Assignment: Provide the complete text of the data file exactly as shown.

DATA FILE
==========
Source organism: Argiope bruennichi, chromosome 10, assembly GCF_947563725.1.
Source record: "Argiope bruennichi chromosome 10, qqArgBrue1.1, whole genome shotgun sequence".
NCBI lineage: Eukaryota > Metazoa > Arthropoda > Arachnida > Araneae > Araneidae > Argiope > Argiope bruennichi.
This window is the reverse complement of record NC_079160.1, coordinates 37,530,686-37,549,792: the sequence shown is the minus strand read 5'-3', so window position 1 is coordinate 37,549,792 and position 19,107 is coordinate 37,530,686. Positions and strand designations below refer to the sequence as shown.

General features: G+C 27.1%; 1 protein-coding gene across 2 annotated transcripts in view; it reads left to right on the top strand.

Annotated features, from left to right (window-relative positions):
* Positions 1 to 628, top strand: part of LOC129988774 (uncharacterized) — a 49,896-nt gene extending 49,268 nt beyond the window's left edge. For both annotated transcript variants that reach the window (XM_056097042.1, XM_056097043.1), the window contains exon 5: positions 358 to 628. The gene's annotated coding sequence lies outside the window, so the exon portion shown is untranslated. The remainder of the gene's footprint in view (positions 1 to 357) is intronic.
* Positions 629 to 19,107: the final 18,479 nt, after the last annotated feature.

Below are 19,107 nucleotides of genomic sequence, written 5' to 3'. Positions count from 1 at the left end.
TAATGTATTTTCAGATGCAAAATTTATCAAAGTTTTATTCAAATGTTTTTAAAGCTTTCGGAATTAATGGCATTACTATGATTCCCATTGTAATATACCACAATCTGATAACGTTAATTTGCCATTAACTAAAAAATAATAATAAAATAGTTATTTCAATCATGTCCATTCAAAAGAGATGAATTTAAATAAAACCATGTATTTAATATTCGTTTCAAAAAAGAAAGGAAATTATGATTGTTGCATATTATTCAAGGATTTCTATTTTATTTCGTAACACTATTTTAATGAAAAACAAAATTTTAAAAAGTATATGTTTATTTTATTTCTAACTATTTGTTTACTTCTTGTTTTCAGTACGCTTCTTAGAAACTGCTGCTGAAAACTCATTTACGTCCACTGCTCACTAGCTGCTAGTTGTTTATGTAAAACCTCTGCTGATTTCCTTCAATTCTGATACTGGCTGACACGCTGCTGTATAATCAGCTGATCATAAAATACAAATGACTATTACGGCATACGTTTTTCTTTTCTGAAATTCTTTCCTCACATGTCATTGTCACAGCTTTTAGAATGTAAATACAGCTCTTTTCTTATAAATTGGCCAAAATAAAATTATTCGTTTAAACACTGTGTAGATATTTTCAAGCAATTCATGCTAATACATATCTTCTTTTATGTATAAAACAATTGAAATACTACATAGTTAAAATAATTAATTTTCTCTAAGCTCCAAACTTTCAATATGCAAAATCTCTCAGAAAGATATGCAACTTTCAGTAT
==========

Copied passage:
Source organism: Argiope bruennichi, chromosome 10, assembly GCF_947563725.1.
Source record: "Argiope bruennichi chromosome 10, qqArgBrue1.1, whole genome shotgun sequence".
NCBI lineage: Eukaryota > Metazoa > Arthropoda > Arachnida > Araneae > Araneidae > Argiope > Argiope bruennichi.
This window is the reverse complement of record NC_079160.1, coordinates 37,530,686-37,549,792: the sequence shown is the minus strand read 5'-3', so window position 1 is coordinate 37,549,792 and position 19,107 is coordinate 37,530,686. Positions and strand designations below refer to the sequence as shown.

General features: G+C 27.1%; 1 protein-coding gene across 2 annotated transcripts in view; it reads left to right on the top strand.

Annotated features, from left to right (window-relative positions):
* Positions 1 to 628, top strand: part of LOC129988774 (uncharacterized) — a 49,896-nt gene extending 49,268 nt beyond the window's left edge. For both annotated transcript variants that reach the window (XM_056097042.1, XM_056097043.1), the window contains exon 5: positions 358 to 628. The gene's annotated coding sequence lies outside the window, so the exon portion shown is untranslated. The remainder of the gene's footprint in view (positions 1 to 357) is intronic.
* Positions 629 to 19,107: the final 18,479 nt, after the last annotated feature.

Below are 19,107 nucleotides of genomic sequence, written 5' to 3'. Positions count from 1 at the left end.
TAATGTATTTTCAGATGCAAAATTTATCAAAGTTTTATTCAAATGTTTTTAAAGCTTTCGGAATTAATGGCATTACTATGATTCCCATTGTAATATACCACAATCTGATAACGTTAATTTGCCATTAACTAAAAAATAATAATAAAATAGTTATTTCAATCATGTCCATTCAAAAGAGATGAATTTAAATAAAACCATGTATTTAATATTCGTTTCAAAAAAGAAAGGAAATTATGATTGTTGCATATTATTCAAGGATTTCTATTTTATTTCGTAACACTATTTTAATGAAAAACAAAATTTTAAAAAGTATATGTTTATTTTATTTCTAACTATTTGTTTACTTCTTGTTTTCAGTACGCTTCTTAGAAACTGCTGCTGAAAACTCATTTACGTCCACTGCTCACTAGCTGCTAGTTGTTTATGTAAAACCTCTGCTGATTTCCTTCAATTCTGATACTGGCTGACACGCTGCTGTATAATCAGCTGATCATAAAATACAAATGACTATTACGGCATACGTTTTTCTTTTCTGAAATTCTTTCCTCACATGTCATTGTCACAGCTTTTAGAATGTAAATACAGCTCTTTTCTTATAAATTGGCCAAAATAAAATTATTCGTTTAAACACTGTGTAGATATTTTCAAGCAATTCATGCTAATACATATCTTCTTTTATGTATAAAACAATTGAAATACTACATAGTTAAAATAATTAATTTTCTCTAAGCTCCAAACTTTCAATATGCAAAATCTCTCAGAAAGATATGCAACTTTCAGTAT